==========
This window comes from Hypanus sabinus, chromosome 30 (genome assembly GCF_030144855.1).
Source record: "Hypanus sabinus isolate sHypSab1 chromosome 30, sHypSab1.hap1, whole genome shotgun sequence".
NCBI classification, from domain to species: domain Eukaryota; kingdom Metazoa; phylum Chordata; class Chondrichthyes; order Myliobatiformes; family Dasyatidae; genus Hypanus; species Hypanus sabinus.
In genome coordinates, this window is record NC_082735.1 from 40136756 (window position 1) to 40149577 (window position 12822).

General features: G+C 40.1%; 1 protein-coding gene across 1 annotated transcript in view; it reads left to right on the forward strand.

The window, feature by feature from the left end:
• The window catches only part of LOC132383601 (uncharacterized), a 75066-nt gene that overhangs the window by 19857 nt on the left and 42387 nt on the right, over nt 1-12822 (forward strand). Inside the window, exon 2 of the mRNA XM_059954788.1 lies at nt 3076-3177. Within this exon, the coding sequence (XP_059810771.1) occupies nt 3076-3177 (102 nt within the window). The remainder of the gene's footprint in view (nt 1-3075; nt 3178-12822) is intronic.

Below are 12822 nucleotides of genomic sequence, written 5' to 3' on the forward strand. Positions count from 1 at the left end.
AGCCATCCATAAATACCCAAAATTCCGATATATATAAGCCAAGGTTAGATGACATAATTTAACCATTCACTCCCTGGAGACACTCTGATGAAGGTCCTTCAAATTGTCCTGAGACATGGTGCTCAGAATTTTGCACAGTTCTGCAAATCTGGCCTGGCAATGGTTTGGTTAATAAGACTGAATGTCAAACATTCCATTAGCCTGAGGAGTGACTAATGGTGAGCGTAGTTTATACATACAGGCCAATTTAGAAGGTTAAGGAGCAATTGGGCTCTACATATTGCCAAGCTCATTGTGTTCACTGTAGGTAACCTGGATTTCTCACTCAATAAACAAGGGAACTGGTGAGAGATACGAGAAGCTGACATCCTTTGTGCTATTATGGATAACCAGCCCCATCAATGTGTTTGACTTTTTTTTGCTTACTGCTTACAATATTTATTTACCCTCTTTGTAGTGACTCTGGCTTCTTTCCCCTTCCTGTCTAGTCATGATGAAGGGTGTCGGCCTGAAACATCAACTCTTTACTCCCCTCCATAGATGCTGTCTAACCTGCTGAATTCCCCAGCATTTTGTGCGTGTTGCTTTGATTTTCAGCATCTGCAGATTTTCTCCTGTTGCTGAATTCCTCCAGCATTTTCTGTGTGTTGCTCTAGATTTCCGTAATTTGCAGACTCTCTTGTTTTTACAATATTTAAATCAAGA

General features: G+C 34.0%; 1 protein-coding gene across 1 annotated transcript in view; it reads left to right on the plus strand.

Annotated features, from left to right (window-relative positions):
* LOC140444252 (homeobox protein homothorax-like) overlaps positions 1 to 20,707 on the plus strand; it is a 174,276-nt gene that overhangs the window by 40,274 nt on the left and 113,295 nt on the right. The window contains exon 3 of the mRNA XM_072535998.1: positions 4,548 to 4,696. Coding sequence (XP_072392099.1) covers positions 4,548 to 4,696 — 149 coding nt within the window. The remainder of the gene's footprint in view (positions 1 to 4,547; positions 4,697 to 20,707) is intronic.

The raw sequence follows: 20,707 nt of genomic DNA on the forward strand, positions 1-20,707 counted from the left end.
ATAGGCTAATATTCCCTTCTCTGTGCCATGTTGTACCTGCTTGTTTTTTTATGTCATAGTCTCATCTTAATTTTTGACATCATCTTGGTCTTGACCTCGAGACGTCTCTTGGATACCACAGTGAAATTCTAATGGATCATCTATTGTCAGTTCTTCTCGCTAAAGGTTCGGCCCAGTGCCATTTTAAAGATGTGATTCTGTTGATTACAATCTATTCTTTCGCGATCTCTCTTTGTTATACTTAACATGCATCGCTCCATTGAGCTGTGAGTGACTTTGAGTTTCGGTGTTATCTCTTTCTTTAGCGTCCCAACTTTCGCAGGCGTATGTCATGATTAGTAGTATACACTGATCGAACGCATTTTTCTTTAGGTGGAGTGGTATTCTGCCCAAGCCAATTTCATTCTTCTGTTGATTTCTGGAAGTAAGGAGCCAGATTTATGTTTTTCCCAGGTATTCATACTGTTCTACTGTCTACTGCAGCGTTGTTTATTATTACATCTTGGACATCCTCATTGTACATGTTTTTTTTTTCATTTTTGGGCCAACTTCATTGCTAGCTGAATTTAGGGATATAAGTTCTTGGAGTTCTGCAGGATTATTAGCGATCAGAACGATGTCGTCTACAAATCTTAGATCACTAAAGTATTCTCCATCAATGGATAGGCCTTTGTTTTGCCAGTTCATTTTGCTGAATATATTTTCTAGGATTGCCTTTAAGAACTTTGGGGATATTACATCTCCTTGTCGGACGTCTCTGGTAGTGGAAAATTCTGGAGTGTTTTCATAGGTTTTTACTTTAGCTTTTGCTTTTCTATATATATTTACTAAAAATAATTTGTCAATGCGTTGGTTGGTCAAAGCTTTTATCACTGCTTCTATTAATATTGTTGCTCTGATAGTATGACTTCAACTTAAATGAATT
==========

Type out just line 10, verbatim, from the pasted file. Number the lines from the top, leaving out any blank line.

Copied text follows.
General features: G+C 34.0%; 1 protein-coding gene across 1 annotated transcript in view; it reads left to right on the plus strand.